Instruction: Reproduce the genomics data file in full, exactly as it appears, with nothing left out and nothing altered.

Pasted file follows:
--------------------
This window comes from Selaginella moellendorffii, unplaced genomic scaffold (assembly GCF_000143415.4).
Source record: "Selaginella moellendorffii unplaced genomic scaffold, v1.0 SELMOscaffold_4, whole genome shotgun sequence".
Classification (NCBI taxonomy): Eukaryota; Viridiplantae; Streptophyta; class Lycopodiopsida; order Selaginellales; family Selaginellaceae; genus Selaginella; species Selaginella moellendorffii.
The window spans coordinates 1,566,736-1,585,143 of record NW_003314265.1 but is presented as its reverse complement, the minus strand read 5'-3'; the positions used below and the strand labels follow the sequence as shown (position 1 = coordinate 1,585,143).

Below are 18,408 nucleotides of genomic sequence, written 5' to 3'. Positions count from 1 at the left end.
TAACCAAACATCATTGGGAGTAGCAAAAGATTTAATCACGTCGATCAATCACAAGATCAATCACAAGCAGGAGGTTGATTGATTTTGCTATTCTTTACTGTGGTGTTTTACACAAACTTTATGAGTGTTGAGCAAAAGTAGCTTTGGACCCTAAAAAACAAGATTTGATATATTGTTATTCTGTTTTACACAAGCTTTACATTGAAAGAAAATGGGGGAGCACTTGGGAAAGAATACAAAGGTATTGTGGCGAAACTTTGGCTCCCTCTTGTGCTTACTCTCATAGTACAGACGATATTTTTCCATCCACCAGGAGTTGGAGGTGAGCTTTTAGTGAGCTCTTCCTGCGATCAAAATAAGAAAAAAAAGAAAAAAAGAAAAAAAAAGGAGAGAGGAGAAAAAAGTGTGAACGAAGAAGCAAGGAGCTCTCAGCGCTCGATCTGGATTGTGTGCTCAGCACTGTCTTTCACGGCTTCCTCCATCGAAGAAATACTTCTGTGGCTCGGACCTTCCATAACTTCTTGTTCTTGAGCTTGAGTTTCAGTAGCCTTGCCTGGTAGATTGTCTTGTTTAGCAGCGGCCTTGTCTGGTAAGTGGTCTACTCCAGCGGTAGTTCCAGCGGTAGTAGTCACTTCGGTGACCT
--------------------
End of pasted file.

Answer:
This window comes from Selaginella moellendorffii, unplaced genomic scaffold (assembly GCF_000143415.4).
Source record: "Selaginella moellendorffii unplaced genomic scaffold, v1.0 SELMOscaffold_4, whole genome shotgun sequence".
Classification (NCBI taxonomy): Eukaryota; Viridiplantae; Streptophyta; class Lycopodiopsida; order Selaginellales; family Selaginellaceae; genus Selaginella; species Selaginella moellendorffii.
The window spans coordinates 1,566,736-1,585,143 of record NW_003314265.1 but is presented as its reverse complement, the minus strand read 5'-3'; the positions used below and the strand labels follow the sequence as shown (position 1 = coordinate 1,585,143).

Below are 18,408 nucleotides of genomic sequence, written 5' to 3'. Positions count from 1 at the left end.
TAACCAAACATCATTGGGAGTAGCAAAAGATTTAATCACGTCGATCAATCACAAGATCAATCACAAGCAGGAGGTTGATTGATTTTGCTATTCTTTACTGTGGTGTTTTACACAAACTTTATGAGTGTTGAGCAAAAGTAGCTTTGGACCCTAAAAAACAAGATTTGATATATTGTTATTCTGTTTTACACAAGCTTTACATTGAAAGAAAATGGGGGAGCACTTGGGAAAGAATACAAAGGTATTGTGGCGAAACTTTGGCTCCCTCTTGTGCTTACTCTCATAGTACAGACGATATTTTTCCATCCACCAGGAGTTGGAGGTGAGCTTTTAGTGAGCTCTTCCTGCGATCAAAATAAGAAAAAAAAGAAAAAAAGAAAAAAAAAGGAGAGAGGAGAAAAAAGTGTGAACGAAGAAGCAAGGAGCTCTCAGCGCTCGATCTGGATTGTGTGCTCAGCACTGTCTTTCACGGCTTCCTCCATCGAAGAAATACTTCTGTGGCTCGGACCTTCCATAACTTCTTGTTCTTGAGCTTGAGTTTCAGTAGCCTTGCCTGGTAGATTGTCTTGTTTAGCAGCGGCCTTGTCTGGTAAGTGGTCTACTCCAGCGGTAGTTCCAGCGGTAGTAGTCACTTCGGTGACCT